'Article 246 of the Constitution distributes the legislative powers between the Parliament of the Union and the State Legislature. It has nothing to do with laws already made and, if those laws are not contrary to any provisions of the Constitution, in cannot be said that those laws are not valid. The words 'subject to the other provisions of this Constitution,' in Article 372, do not mean that laws which had been passed by the Central Legislature before 26-1-1950 automatically cease Co have effect because the subject has now been made a State subject.'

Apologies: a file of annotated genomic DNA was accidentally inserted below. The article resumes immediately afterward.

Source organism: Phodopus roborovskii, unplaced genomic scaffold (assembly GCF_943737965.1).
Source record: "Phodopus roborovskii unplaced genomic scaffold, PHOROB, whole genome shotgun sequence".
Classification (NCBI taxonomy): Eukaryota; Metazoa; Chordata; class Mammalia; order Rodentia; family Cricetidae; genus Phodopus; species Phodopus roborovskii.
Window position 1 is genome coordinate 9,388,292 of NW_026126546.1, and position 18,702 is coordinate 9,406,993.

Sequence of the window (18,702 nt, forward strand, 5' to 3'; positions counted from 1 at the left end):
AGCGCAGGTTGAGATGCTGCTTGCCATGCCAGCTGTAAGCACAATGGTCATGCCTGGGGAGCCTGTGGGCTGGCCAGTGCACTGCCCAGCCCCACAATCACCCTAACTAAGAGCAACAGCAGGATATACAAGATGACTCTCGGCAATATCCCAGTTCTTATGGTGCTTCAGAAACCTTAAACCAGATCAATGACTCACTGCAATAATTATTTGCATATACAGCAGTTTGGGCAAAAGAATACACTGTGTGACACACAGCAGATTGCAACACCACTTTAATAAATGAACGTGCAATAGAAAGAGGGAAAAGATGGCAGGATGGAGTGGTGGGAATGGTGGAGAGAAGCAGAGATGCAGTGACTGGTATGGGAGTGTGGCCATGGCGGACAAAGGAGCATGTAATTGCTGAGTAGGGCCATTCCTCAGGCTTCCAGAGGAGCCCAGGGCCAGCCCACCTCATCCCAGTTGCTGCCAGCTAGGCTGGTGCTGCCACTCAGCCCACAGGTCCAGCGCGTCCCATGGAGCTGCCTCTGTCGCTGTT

I am in respectful agreement with the decision of the Allahabad High Court and I would hold that the learned Judge has taken an erreteous view on this point also. I would therefore allow this petition, set aside the order of the Special Judge and remit the case for trial in accordance with law I direct that the case be tried by the learned Sessions Judge Mr. Hans Raj Khanna himself.

6. The parties are directed to appear beforeMr. Hans Raj Khanna on the 17th September 1956.